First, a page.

High Fan In, Low Fan Out

Software Engineering Series #1
In “Software Engineering Series”, I cover and discuss specific techniques and methods that are commonly used in large code bases. Software is a rapidly evolving field, and new ideas and techniques will always re-emerge over the years. This is by no means an exhaustive discussion. Opinions are welcomed, even more so when accompanied with actual experience.

Mon, Jun 22, 2020

Read in 3 minutes

High fan-in, low fan-out is a common technique that helps to consolidate dependencies and references, and encourages code re-use throughout large projects.

In software engineering, we are often encouraged to write code that is reusable, or write code that is “DRY” (i.e. Don’t Repeat Yourself). The most common way of achieving this is to collect commonly used functionality into an external “helper” module. Let’s examine the code example below:

class Animal
    def initialise(name)
        @name = name    
    end

    def name 
        @name.split(" ").map {|s| s.first + "." }.join("")
    end
end

class Owner
    def initialise(name)
        @name = name    
    end

    def name 
        @name.split(" ").map {|s| s.first + "." }.join("")
    end
end

Typically in cases like this, an engineer may realise there could be more cases where uppercasing names is a common business requirement, so this happens:

module Helpers
    def self.upper_initials(str)
        str.split(" ").map {|s| s.first + "." }.join("")
    end
end

class Animal
    # ...
    def name 
        Helpers.upper_initials(@name)
    end
end

class Owner
    # ...
    def name 
        Helpers.upper_initials(@name)
    end
end

High fan-in, low-fan out design

At this point we have 2 classes that are using the Helper module. let’s say the system grows to support many other classes as well where upper_initials method is used, so the Helper module is called at even more places.

This design approach is called “high fan-in, low fan-out”. This means many classes or modules are dependent on this Helper module, but the module itself doesn’t have many external dependences.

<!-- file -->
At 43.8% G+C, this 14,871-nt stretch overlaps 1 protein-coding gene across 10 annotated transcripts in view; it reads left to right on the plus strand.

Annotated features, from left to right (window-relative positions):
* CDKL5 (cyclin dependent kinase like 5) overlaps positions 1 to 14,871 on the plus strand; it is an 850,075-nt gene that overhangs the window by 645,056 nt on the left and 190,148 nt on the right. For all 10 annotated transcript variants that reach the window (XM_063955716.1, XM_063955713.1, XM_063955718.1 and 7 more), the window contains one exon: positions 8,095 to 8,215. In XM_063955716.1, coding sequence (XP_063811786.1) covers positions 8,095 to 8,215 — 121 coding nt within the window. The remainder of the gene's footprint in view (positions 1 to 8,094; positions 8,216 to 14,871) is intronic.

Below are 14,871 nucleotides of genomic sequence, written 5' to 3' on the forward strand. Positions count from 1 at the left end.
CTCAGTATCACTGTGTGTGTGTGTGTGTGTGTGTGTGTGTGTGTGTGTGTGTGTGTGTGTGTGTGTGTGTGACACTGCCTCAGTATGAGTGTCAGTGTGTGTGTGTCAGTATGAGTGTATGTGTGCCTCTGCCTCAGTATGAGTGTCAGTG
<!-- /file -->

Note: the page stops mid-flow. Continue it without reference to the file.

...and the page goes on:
Why is this desirable

This design of funnelling common low-level functions or business concerns into a common module encourages code reuse and maintainability over a long run.

Should I then refactor all my code into smaller modules?

Well, this is not exactly a good practice either. If the above Helper module ends up being used into only 1-2 classes, then there is very low reuse as well. The disadvantage of stepping to into another piece of code abstraction outweighs the advantage of code reuse. We can describe this module as having a “low fan-in, low fan-out”.

Helper modules become problematic

The situation can quickly get out of hand when the Helpers module also starts to be polluted with other concerns and responsibilities.

module Helpers
    include SomeHttpLibrary
    include SomeFileLibrary
    include SomeMailerClass

    def self.upper_initials(str)
        str.split(" ").map {|s| s.first + "." }.join("")
    end

    def self.make_a_db_call
        SomeClass.where(name: "something")
    end

    def self.save_a_file(contents)
        SomeFileLibrary.write("something.txt", contents)
    end
    # ... many more functions ...
end

This phenomena is described as “high fan-out”, since it has many dependencies. This is a common mistake when engineers are over-enthusiatic about putting all everything in the same place.

The motivation itself isn’t wrong; it’s just that there is limited capacity for an engineer to hold the context of what this module is doing with so many things going on. The rule of thumb is to have at most 7 immediate dependecies in a class or module.

Interestingly, the fanout of a module is also proven to be directly correlated to the probability of a bug.

“The fanout of a module is the number of calls from that module. At least three studies have concluded that fanout squared is one component of a design metric that correlates well to probability of defect.” Grady, R.B., “Successfully applying software metrics,” in Computer , vol.27, no.9, pp.18-25, Sept. 1994.

In summary

“Low fan-in, low fan-out”

Maybe you don’t really need this module. Are you just refactoring for the sake of it?

“Low fan-in, high fan-out”

Do you want to relook at how to consolidate some common modules under a sub-module? There could be a fundamental error in the initial design.

“High fan-in, low fan-out”

This is good. The module you have built has high code reuse and easy to maintain.

“High fan-in, high fan-out”

You likely have a very brittle module. It is used everywhere, but also has many dependencies. There could be a fundamental error in the initial design.

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